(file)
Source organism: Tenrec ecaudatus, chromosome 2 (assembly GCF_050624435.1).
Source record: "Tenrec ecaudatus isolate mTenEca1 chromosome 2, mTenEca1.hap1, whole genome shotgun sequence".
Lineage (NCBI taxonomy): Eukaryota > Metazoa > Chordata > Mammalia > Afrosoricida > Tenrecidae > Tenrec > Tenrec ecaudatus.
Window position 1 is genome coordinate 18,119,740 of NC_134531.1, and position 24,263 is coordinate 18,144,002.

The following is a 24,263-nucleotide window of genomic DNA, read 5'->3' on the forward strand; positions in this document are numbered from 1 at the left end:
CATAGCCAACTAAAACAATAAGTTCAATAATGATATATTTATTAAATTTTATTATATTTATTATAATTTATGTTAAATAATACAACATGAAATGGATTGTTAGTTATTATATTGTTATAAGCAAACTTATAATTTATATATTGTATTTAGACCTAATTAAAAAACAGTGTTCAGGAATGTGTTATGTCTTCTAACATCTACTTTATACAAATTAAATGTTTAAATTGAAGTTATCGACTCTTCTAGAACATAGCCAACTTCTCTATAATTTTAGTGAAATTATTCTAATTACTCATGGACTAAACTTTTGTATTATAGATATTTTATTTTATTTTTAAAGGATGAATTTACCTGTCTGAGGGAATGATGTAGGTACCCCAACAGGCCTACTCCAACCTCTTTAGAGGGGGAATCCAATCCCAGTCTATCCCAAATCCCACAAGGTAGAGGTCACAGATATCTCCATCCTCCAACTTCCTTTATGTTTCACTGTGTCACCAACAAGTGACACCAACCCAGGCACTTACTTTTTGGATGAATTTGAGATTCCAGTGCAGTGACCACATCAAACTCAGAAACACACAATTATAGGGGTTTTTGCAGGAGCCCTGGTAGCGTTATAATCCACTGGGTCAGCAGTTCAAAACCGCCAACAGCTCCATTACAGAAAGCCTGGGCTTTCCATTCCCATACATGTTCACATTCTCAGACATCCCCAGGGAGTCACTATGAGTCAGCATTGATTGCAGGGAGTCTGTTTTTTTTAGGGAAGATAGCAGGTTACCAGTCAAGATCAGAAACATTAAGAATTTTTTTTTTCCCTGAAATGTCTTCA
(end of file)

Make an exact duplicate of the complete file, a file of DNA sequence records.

Source organism: Tenrec ecaudatus, chromosome 2 (assembly GCF_050624435.1).
Source record: "Tenrec ecaudatus isolate mTenEca1 chromosome 2, mTenEca1.hap1, whole genome shotgun sequence".
Lineage (NCBI taxonomy): Eukaryota > Metazoa > Chordata > Mammalia > Afrosoricida > Tenrecidae > Tenrec > Tenrec ecaudatus.
Window position 1 is genome coordinate 18,119,740 of NC_134531.1, and position 24,263 is coordinate 18,144,002.

The following is a 24,263-nucleotide window of genomic DNA, read 5'->3' on the forward strand; positions in this document are numbered from 1 at the left end:
CATAGCCAACTAAAACAATAAGTTCAATAATGATATATTTATTAAATTTTATTATATTTATTATAATTTATGTTAAATAATACAACATGAAATGGATTGTTAGTTATTATATTGTTATAAGCAAACTTATAATTTATATATTGTATTTAGACCTAATTAAAAAACAGTGTTCAGGAATGTGTTATGTCTTCTAACATCTACTTTATACAAATTAAATGTTTAAATTGAAGTTATCGACTCTTCTAGAACATAGCCAACTTCTCTATAATTTTAGTGAAATTATTCTAATTACTCATGGACTAAACTTTTGTATTATAGATATTTTATTTTATTTTTAAAGGATGAATTTACCTGTCTGAGGGAATGATGTAGGTACCCCAACAGGCCTACTCCAACCTCTTTAGAGGGGGAATCCAATCCCAGTCTATCCCAAATCCCACAAGGTAGAGGTCACAGATATCTCCATCCTCCAACTTCCTTTATGTTTCACTGTGTCACCAACAAGTGACACCAACCCAGGCACTTACTTTTTGGATGAATTTGAGATTCCAGTGCAGTGACCACATCAAACTCAGAAACACACAATTATAGGGGTTTTTGCAGGAGCCCTGGTAGCGTTATAATCCACTGGGTCAGCAGTTCAAAACCGCCAACAGCTCCATTACAGAAAGCCTGGGCTTTCCATTCCCATACATGTTCACATTCTCAGACATCCCCAGGGAGTCACTATGAGTCAGCATTGATTGCAGGGAGTCTGTTTTTTTTAGGGAAGATAGCAGGTTACCAGTCAAGATCAGAAACATTAAGAATTTTTTTTTTCCCTGAAATGTCTTCA